The Major in Cognitive Science

To declare your major, follow this link.

Logistical Matters

For advising information about the SAS undergraduate major in Cognitive Science, general remarks about the study of Cognitive Science, and the principles that underpin our curriculum, please contact Program Director Dr. Charles Yang or Associate Director Dr. Russell Richie.

For general program information, please contact Program Manager Jessica Marcus:

You do not need to meet with the Program or Associate Directors before declaring. Optionally, you may request a meeting with us after declaring to plan your path through the major.

The BA in Cognitive Science in the College requires a total of 16 unique course units:

  • ONE credit for the core course COGS 1001,
  • SIX credits in the breadth requirement,
  • and NINE credits in a concentration area chosen by the student.

See Guidelines for Study Abroad in Cognitive Science.

Core Course: 1 credit

The interdisciplinary field of Cognitive Science is surveyed in the following course, which should normally be your first stop if you are interested in the major.

The core course is offered every year in the Fall term ONLY. The course will meet on Tuesdays and Thursdays, 1:45-3:15pm. 

  • Introduction to Cognitive Science (COGS 1001/CIS 1400/LING 1005/PHIL 1840/PSYC 1333)

Breadth Requirement: 6 credits

To ensure more substantive knowledge of the wide-ranging fields that contribute to Cognitive Science, all students must take one course from each of the following six areas. The breadth requirement classes do not count (again) toward the concentrations. Please note that the courses listed are those typically used for the breadth requirement.  Almost all PSYC and PHIL classes accepted in the concentrations listed below can be used to satisfy the breadth requirements as well. To determine whether a course meets the breadth requirement for the COGS major, please the program director ( or associate director (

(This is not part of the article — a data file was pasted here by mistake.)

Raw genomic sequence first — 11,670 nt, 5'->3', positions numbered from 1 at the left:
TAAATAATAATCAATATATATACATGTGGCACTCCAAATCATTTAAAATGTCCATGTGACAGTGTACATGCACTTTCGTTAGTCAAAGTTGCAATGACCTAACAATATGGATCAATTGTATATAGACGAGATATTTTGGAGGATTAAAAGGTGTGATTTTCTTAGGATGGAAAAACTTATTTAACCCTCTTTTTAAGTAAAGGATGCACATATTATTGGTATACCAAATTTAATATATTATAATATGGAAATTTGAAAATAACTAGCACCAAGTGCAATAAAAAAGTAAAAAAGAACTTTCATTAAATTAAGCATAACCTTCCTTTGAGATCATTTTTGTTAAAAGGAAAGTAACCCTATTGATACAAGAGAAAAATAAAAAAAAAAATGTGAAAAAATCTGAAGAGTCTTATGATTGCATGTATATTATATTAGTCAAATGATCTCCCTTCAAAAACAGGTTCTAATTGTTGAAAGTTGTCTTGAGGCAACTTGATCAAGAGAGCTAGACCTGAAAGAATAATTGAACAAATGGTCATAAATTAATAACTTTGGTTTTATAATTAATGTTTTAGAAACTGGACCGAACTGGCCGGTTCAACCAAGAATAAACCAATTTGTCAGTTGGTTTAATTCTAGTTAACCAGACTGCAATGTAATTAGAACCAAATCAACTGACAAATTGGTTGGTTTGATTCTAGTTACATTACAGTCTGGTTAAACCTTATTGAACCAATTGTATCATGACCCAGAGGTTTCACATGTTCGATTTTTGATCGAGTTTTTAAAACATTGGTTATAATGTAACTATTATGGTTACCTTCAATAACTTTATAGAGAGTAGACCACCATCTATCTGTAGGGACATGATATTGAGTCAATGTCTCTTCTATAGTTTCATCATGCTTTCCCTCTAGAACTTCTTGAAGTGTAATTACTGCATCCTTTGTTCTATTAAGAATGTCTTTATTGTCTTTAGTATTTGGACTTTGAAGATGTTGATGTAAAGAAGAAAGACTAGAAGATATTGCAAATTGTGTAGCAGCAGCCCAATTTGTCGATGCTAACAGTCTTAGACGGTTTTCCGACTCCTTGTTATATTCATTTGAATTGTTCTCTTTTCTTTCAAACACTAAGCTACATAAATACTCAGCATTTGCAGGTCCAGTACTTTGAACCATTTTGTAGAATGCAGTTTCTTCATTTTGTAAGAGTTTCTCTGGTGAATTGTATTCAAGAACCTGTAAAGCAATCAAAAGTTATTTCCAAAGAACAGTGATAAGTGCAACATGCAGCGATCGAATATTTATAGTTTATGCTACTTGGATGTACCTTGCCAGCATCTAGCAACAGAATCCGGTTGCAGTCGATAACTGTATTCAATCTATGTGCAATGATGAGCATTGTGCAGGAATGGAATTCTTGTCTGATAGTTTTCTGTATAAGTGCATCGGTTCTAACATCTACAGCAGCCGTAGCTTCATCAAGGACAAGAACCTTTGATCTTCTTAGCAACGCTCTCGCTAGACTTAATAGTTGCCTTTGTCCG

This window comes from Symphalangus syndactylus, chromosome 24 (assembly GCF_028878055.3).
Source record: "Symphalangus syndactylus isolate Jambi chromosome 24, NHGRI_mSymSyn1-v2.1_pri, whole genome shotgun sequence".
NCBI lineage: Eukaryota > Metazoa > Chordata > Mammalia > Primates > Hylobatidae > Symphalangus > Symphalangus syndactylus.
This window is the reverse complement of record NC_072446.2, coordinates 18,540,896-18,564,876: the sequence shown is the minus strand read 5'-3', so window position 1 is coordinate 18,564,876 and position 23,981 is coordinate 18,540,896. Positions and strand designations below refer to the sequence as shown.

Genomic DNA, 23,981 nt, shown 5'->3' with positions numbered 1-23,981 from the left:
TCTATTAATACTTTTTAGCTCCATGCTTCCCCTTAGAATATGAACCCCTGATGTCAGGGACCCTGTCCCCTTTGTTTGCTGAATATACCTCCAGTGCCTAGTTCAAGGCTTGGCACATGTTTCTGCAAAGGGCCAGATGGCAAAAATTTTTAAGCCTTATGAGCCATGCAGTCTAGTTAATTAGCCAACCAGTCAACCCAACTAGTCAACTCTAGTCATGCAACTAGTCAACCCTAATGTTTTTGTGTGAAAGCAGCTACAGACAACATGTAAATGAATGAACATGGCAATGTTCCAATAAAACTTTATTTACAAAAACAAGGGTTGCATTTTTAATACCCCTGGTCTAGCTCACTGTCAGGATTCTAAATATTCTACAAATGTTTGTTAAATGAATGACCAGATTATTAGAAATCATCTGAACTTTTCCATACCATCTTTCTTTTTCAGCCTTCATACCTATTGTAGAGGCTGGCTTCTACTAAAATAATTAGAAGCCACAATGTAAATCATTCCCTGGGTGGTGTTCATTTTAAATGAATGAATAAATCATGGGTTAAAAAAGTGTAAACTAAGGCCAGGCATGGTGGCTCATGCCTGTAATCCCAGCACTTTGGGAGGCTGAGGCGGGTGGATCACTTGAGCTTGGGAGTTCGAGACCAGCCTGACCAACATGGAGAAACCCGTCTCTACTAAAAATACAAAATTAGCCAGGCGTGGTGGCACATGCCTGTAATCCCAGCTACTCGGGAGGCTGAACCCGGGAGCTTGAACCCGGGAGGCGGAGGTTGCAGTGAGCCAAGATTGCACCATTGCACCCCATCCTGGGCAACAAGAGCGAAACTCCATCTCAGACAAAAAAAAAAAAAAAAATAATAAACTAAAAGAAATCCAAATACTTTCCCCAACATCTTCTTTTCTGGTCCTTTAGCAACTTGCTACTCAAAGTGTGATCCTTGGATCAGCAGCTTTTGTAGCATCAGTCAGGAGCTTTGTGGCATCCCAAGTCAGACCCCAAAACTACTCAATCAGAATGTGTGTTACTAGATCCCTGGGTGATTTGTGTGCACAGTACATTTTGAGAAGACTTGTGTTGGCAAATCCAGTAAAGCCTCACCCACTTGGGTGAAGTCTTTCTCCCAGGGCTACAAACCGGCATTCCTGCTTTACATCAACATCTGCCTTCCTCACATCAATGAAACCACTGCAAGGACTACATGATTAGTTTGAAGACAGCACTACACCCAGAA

• Psychology (PSYC 0001, PSYC 1310)
  • Computation (CIS 1100, CIS 1200, CIS 1210)
  • Language (LING 0001)
  • Philosophy (PHIL 1170, PHIL 1710, PHIL 1800, PHIL 2260, PHIL 2640; any PHIL class listed below works as well)
  • Neuroscience (NRSC 2249/PSYC 1230, NRSC 1110/BIOL 1110/PSYC 1210)
  • Mathematics (STAT 1110, MATH 1400, MATH 1410/1510)

Advanced Placement credit will not be counted toward the major requirements.

Concentration: 9 credits

Beyond the more structured breadth requirements, the student chooses one of four concentrations. The three main concentrations are Cognitive Neuroscience, Computation and Cognition, Language and Mind.  They are broad enough that virtually all interests in cognitive science can be sufficiently served but a special Independent Concentration constructed to meet a set of interests can be pursued in consultation with the Program Director or Associate Director.

The Program Director and Associate Director advise students when they are first considering the major and while still fulfilling the breadth requirements; handles administrative duties such as major declaration and certification; and is the final authority in all matters relating to the major requirements. When looking for classes for your own concentration, keep in mind that many classes from other concentrations often work as well. Sometimes a class is cross-listed in multiple departments: it does not matter which one your class is registered under.  To determine whether a specific course works for yours, please contact the Program Director at, or the Associate Director at